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Awards  
 
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While many works that we now recognize as masterpieces of glbtq literature were published well before the emergence of the modern gay rights movement, most of the contemporary literary awards given specifically to honor glbtq books date from the post-Stonewall period. Indeed, the major glbtq literary awards may be seen as an outgrowth of the modern American gay rights movement, so intertwined are they with the movement for equality.

Methods of Literary Acclaim

Acclaim for literary works takes many forms. The earliest forms, book reviews and bestseller status, are interrelated. A favorable review can propel an item onto a bestseller list. However, book reviewing is a much older phenomenon than bestseller lists.

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The appearance of printed bestseller lists in 1895 legitimized sales figures as a measure of literary acclaim. Bestseller lists are usually generated by the publishing industry. Attainment of bestseller status, however, is a reflection of sales figures rather than a measure of literary quality, and books often achieve bestseller status as a result of notoriety or salaciousness rather than because of their seriousness or literary merit.

Beyond bestseller lists, book reviews can also serve as a gauge of literary success. While there are many types of reviews, all rely on the opinions of a reviewer and therein lies the weakness of reviews to rate literary triumph--they represent the judgments of particular individuals.

Thoughtful reviews by a number of qualified reviewers can establish a critical consensus as to the merit of a particular book and can propel a literary career. But some books, especially from independent publishers, fail to be reviewed at all and must depend on word-of-mouth to gain an audience. Moreover, mainstream publications often refuse to review serious books with glbtq content.

The leading journals dedicated to reviewing glbtq books are Lambda Book Report, The Gay and Lesbian Review Worldwide, and Bay Area Reporter, as well as the academic publications Journal of Homosexuality and GLQ: A Journal of Gay and Lesbian Studies.

By contrast with book reviews, selection by a book club usually involves a panel of judges, theoretically mitigating the possibility of individual bias. Rooted in literary salons of the seventeenth and eighteenth centuries, book clubs serve the function of identifying works that a particular audience is likely to be interested in. The earliest book clubs were local and specialized, but with the founding of the Book-of-the-Month Club in 1926, book clubs became national in scope and unabashedly commercialized. While recognition from a club ensures a national audience, it is an audience limited in scope to club members.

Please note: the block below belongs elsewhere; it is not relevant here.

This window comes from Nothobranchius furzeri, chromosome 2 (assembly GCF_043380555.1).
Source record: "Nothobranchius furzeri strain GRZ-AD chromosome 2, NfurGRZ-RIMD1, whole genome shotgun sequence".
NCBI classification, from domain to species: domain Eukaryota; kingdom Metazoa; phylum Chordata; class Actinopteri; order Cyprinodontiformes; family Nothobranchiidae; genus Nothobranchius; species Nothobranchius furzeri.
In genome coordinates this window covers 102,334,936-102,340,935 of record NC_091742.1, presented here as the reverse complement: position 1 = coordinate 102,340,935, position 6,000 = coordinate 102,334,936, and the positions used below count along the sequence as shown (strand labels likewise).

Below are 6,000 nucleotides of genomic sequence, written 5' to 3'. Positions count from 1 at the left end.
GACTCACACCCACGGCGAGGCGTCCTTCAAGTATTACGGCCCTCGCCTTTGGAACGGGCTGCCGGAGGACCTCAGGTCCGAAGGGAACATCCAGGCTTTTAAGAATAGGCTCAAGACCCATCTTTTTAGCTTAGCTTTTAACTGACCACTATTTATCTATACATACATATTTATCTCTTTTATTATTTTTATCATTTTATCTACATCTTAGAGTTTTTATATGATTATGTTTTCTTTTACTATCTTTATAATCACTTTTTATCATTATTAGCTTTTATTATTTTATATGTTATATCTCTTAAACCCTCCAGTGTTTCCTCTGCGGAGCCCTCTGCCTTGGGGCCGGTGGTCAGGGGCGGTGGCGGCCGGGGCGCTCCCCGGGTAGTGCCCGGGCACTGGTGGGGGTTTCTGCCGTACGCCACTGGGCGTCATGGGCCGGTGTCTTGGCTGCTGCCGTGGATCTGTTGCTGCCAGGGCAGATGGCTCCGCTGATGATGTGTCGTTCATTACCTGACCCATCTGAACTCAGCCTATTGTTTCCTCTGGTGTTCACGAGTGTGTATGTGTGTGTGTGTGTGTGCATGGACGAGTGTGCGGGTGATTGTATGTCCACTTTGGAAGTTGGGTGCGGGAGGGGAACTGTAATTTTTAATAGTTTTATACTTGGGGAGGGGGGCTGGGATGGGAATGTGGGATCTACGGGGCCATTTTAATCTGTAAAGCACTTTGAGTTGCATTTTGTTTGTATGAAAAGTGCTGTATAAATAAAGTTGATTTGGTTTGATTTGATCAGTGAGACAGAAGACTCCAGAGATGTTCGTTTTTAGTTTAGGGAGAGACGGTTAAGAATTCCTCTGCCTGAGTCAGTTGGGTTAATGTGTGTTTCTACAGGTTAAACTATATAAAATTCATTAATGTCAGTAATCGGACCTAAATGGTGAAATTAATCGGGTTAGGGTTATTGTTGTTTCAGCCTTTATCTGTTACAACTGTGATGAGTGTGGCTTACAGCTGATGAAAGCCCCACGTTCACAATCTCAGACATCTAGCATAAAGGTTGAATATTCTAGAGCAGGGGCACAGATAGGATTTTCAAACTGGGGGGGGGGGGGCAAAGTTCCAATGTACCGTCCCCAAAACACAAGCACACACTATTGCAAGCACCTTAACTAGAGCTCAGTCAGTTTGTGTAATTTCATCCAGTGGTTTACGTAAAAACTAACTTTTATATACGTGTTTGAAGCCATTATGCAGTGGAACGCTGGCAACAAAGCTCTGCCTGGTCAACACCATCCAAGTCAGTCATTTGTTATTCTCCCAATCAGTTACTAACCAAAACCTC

One of the earliest commercial book clubs directed to a glbtq audience was the "Cory Book Service," established in 1952 by Edward Sagarin, who published The Homosexual in America (1951) under the pseudonym Donald Webster Cory, a name that was chosen to allude to André Gide's Corydon.

The Homosexual in America was the first widely-read book of non-fiction to present homosexuals and homosexuality sympathetically and from the perspective of an insider. As a consequence, Sagarin received hundreds of letters from homosexuals interested in learning more about homosexuality. These correspondents became the targeted audience of the "Cory Book Service," a subscription service that selected a gay-themed book each month, usually literary works of high quality. While the "Cory Book Service" was small and did not last very long, it did establish the fact that there was an audience for gay-themed books, even during the McCarthy-era, when homosexuality was widely disdained and homosexuals derided as security risks.

Currently, the largest commercial book club to feature glbtq books is the Insight Out Book Club, which offers a large selection of discounted glbtq books, ranging from memoirs and biographies to fiction and erotica.

Book Awards

Book awards combine the best elements from each mode of literary acclaim. The value judgments inherent in reviewing are present in the awards process, but, like book club selection, assessment is made by a group. Additionally, awards panels frequently consult reviews and bestseller lists to determine nominations. The added benefit of professional or commercial organizational sponsorship confers legitimacy upon awards and provides an avenue for promoting the awards and winners.

The most prestigious, and by far the most lucrative, of international literary prizes is the Nobel Prize for Literature. First given in 1901, the Nobel Prize has sometimes gone to writers who seem, in retrospect, unworthy. Many of the winners are no longer considered major writers. Moreover, many giants of literature have been overlooked. Still, there is no doubt that the Nobel Prize helps define a successful literary career.

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Several glbtq writers have won Nobel Prizes in Literature. They include (top to bottom) T. S. Eliot, André Gide, Selma Lagerlöf, and Thomas Mann.
  
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